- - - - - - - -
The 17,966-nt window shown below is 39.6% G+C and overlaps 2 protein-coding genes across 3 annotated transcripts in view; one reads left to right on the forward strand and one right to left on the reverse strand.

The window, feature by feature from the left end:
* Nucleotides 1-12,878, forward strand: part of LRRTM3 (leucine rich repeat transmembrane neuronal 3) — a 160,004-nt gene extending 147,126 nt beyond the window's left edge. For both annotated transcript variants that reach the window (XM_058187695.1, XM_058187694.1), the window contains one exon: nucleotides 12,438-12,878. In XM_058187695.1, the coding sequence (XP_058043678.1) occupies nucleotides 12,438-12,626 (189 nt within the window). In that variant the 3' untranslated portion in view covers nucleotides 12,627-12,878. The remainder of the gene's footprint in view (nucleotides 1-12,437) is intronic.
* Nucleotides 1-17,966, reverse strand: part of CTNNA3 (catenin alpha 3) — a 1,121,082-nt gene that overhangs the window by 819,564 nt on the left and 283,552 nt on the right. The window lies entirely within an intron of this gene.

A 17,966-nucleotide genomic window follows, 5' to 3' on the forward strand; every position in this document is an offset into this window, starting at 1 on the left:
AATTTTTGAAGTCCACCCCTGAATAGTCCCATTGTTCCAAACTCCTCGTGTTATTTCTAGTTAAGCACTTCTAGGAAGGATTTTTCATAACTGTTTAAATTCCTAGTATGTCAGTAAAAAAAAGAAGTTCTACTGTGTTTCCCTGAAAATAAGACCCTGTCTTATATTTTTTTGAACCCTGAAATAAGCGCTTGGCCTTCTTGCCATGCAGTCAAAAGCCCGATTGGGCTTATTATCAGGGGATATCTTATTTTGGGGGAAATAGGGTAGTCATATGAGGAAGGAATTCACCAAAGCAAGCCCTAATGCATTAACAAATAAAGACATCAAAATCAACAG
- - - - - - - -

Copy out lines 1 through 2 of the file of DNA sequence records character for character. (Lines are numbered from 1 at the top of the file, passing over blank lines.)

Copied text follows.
The 17,966-nt window shown below is 39.6% G+C and overlaps 2 protein-coding genes across 3 annotated transcripts in view; one reads left to right on the forward strand and one right to left on the reverse strand.

The window, feature by feature from the left end: